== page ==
Believe-it-or-not 'terror' face

Millionaire's US-returned son among those killed in Dhaka raid

By Devadeep Purohit
  • Published 28.07.16
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July 27: Mohammad Shahzad Rouf, an MBA student in his twenties who loved to sing singer-filmmaker Anjan Dutt's songs at family gatherings while strumming his guitar, has been identified as one of the nine alleged terrorists killed in yesterday's raid in Dhaka.

After Bangladesh police uploaded the photographs on their Facebook page, the US-returned Rouf family identified Shahzad.

Some relatives have said the family members are US citizens and Shahzad's father is a "dollar millionaire" who supplies crowd-control gadgets and defence products to security forces in Bangladesh. The young man's grandfather, Brigadier General Abdur Rouf, was chief of the intelligence service of the armed forces, they added.

A picture taken last year shows Shahzad at the wedding of one of his sisters. The faces of the other persons in the picture have been concealed by this newspaper. (Right) Shahzad after he was killed during the raid on Tuesday in Dhaka

Shahzad was a student of North South University (NSU), the institute that has come under the glare of the Bangladesh security establishment because some of its erstwhile students had been linked to the recent terror attacks in the country.

One of the attackers of an upscale café in Dhaka on July 1 was an NSU alumnus, Nibras Islam. Bdnews24.com reported that Shahzad and Nibras had been friends.

"He (Shahzad) was a fun-loving, normal boy, who loved playing musical instruments.... I still remember a family gathering in January this year, where he sang Dutt's song Chakri-ta ami peye gechhi Bela sunnchho (I have got the job, Bela)," recounted a relative who did not wish to be named.

Since the July 1 terror attack, Bangladesh has been trying to come to terms with a revelation that young men exposed to western education and from wealthy families are joining terror outfits after running away from their homes.

Shahzad had been missing since February. According to the relative, Shahzad's father Touhid lodged a complaint with the local police station but there was no information.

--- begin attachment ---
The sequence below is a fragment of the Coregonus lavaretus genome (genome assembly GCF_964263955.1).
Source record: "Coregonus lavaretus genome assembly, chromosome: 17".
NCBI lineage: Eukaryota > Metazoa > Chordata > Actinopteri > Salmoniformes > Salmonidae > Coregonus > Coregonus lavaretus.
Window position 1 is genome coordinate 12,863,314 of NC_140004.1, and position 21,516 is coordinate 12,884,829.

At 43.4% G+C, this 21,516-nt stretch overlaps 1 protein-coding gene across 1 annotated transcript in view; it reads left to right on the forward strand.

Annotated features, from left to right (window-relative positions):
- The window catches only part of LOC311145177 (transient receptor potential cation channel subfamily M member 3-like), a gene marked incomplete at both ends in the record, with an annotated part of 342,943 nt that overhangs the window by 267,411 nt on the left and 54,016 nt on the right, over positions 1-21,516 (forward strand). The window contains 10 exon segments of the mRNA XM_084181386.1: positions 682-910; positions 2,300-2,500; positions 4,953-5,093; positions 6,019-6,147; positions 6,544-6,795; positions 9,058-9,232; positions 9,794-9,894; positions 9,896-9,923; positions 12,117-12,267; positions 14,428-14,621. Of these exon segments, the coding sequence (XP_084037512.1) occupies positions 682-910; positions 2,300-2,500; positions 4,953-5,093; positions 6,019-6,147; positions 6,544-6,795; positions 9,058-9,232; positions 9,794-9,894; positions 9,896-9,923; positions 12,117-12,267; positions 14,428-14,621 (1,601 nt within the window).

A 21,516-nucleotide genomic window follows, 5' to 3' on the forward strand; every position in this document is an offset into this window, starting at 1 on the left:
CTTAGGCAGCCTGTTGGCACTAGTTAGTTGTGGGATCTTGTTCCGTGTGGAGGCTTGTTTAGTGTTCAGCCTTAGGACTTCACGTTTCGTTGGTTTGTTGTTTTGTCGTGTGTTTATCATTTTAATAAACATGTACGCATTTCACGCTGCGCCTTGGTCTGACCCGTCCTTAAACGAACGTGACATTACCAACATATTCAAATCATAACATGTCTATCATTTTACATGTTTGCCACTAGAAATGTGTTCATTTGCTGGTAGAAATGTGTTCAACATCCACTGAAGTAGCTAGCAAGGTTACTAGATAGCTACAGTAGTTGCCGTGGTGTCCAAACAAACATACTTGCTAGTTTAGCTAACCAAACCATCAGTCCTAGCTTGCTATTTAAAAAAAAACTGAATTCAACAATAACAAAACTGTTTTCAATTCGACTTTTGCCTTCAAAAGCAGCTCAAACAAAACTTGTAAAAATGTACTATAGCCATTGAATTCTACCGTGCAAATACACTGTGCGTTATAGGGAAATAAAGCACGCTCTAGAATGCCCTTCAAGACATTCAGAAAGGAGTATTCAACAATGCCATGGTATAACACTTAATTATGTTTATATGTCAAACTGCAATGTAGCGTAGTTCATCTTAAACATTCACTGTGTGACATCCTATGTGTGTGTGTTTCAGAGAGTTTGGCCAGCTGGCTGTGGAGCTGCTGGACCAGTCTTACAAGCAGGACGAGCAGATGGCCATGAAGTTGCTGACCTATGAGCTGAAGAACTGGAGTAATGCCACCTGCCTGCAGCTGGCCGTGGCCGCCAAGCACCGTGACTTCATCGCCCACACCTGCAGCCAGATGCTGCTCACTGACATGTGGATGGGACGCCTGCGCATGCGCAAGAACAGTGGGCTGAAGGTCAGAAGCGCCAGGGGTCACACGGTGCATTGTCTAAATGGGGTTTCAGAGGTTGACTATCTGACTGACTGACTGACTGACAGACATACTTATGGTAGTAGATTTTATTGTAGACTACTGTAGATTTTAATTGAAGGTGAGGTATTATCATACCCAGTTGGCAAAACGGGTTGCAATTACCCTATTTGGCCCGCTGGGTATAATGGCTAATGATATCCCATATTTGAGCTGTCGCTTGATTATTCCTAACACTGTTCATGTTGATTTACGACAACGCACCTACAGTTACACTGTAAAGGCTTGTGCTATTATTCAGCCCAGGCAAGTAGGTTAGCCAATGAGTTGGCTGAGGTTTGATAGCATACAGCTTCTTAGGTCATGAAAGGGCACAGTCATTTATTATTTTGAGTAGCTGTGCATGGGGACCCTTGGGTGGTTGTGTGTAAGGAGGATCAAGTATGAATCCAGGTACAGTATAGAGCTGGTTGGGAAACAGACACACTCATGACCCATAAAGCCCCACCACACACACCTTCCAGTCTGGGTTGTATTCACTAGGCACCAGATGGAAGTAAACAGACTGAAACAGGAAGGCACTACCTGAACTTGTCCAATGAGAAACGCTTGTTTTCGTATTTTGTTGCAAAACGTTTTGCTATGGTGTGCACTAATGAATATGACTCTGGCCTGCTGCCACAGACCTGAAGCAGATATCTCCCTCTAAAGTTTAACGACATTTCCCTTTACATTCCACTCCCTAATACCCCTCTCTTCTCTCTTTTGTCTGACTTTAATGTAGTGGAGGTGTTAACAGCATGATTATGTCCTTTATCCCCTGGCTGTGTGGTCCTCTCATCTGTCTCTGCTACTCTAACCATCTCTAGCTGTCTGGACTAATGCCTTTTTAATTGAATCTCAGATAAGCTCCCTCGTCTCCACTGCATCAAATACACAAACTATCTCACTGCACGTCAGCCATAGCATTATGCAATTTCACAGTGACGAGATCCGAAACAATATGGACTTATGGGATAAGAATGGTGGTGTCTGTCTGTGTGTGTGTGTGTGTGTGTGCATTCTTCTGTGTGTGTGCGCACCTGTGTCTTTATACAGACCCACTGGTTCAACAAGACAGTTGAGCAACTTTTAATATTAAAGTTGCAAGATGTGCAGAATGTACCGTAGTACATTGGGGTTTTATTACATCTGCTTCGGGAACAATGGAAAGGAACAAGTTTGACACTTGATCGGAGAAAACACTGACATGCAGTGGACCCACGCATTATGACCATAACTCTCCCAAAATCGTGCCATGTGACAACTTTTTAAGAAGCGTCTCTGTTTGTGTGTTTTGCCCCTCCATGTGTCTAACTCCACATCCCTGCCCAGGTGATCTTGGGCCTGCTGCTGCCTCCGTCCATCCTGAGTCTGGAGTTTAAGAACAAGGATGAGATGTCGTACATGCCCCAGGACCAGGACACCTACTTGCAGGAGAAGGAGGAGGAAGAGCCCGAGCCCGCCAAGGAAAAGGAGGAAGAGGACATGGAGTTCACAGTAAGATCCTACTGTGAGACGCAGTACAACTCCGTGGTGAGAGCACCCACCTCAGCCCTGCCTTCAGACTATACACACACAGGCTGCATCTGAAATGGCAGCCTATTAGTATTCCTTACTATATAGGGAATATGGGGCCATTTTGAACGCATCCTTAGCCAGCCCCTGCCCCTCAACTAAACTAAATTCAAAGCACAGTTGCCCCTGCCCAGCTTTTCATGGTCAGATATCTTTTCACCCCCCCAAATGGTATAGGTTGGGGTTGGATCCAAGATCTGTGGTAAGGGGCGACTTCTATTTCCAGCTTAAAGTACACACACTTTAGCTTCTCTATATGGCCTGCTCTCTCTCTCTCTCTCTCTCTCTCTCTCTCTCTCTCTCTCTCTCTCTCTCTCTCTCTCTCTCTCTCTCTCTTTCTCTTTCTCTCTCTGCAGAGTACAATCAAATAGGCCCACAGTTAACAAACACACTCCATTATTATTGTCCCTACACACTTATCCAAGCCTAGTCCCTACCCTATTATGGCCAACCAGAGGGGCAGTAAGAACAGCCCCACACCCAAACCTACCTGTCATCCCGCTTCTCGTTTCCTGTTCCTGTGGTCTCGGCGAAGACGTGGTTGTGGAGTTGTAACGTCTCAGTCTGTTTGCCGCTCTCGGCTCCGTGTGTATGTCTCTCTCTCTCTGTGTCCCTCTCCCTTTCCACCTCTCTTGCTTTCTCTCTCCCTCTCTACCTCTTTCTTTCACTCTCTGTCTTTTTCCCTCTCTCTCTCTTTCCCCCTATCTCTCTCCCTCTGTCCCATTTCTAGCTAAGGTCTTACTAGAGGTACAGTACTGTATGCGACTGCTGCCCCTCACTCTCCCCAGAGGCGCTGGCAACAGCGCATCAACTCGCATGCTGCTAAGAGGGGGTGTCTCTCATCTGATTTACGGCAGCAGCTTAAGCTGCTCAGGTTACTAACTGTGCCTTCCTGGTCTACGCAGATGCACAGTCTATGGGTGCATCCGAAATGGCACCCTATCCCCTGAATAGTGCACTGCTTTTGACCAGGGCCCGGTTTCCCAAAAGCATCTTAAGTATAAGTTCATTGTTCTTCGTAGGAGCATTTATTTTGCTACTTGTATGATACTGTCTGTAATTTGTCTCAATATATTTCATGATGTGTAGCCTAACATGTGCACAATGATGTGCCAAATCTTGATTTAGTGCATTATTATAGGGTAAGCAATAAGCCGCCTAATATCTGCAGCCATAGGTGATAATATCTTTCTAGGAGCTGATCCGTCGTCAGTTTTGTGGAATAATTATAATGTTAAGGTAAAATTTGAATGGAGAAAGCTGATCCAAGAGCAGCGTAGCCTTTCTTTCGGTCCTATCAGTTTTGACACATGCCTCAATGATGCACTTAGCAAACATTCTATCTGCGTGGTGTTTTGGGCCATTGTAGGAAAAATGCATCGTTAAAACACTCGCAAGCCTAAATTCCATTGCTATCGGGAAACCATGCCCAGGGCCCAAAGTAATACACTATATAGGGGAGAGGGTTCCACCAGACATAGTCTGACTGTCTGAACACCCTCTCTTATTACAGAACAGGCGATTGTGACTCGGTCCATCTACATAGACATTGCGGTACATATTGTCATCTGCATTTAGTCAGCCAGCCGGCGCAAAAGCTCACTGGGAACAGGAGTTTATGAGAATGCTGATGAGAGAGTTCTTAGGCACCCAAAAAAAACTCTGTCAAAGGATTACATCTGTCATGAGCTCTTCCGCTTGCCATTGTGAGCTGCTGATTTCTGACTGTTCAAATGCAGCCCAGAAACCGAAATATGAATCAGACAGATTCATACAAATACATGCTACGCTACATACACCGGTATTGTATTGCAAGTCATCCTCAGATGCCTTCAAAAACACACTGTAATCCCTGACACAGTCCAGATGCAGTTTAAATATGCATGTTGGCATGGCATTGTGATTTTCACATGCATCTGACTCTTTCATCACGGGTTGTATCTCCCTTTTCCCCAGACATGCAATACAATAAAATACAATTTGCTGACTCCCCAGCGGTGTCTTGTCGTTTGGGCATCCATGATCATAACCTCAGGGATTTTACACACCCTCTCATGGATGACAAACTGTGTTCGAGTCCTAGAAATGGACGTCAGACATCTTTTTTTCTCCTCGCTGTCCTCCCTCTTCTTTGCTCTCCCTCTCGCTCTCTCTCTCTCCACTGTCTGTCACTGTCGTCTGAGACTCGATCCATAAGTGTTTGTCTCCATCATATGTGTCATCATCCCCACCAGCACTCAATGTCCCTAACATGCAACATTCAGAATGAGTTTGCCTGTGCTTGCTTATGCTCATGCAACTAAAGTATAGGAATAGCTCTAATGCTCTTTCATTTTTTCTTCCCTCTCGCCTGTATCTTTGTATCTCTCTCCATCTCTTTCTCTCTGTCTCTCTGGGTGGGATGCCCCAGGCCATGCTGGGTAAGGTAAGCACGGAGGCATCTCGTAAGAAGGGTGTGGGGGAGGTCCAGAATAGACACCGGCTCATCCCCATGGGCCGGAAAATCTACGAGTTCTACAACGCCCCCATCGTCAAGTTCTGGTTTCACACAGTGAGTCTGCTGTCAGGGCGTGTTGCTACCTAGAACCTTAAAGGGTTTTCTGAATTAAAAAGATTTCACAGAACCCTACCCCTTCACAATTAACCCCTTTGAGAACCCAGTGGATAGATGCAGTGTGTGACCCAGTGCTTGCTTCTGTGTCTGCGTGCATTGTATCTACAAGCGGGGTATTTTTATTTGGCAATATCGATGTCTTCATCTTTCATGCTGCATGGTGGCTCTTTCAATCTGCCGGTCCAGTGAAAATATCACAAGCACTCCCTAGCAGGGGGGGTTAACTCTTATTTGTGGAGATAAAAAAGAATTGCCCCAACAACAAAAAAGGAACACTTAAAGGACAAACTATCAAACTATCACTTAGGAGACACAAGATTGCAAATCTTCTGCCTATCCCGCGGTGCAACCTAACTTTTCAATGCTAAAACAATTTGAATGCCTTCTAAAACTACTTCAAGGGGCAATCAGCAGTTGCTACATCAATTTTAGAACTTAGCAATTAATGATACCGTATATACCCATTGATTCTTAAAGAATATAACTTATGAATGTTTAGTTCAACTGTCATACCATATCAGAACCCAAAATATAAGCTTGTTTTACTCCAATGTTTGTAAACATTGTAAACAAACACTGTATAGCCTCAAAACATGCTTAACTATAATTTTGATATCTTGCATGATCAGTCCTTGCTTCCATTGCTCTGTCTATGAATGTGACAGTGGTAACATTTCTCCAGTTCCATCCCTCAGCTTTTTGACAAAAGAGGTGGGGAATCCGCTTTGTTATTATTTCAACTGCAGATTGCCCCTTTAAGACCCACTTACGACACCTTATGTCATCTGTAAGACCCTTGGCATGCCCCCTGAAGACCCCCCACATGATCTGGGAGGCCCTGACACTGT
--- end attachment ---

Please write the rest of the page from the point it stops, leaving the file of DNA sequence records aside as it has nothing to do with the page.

When the authorities drew up a list of missing youths - after the July 1 attack brought to the fore the disappearance of the young - Shahzad's name featured on it. "From the photographs released by the police, we could identify him," said the family member.

"The family was in Chicago... but returned after Shahzad's mother was diagnosed with cancer. After coming back, Shahzad studied in American International School in Dhaka and did his International Baccalaureate. Then, he did his BBA and was studying MBA at North South University," said the family member.

"The family has a liberal background.... They would host parties at home where people would come and sing. His grandfather was the director general of the DGFI (directorate-general of forces intelligence). How can someone from this family become a terrorist?" he wondered.

"Shahzad's mother died in 2009. Since then, he started praying five times a day.... But we never thought that he would become a terrorist," the relative added.

"We do not support what he did. We condemn terrorism unequivocally. But the authorities should also bring to book those who brainwashed youngsters like Shahzad and pushed them into this," the relative added.

The identities of seven of the nine alleged terrorists have been established. At least three were said to be from affluent families.

A police officer said the composition of the terror modules that had come to light in recent months suggested that recruiters were targeting young people from both urban and rural backgrounds. One reason could be that they want to send a message that their cause strikes a chord across class barriers.

The British Council has temporarily shut down its offices in Bangladesh amid rising security concerns.

Although it was mentioned that the organisation would reopen its office and continue it's work after new security measures come in force, no time-line was provided.

Barbara Wickham, director, British Council, Bangladesh, said in a statement: "We recognise that people in Bangladesh are increasingly concerned about safety and security in public places. The safety and security of our staff and customers is always our top priority."

The US embassy in Bangladesh advised its staff and American citizens to exercise extra caution and vigilance over the weekend. A group has called a rally this Friday to protest a government decision to prescribe a common sermon, prepared by the Islamic Foundation, for Friday prayers at mosques.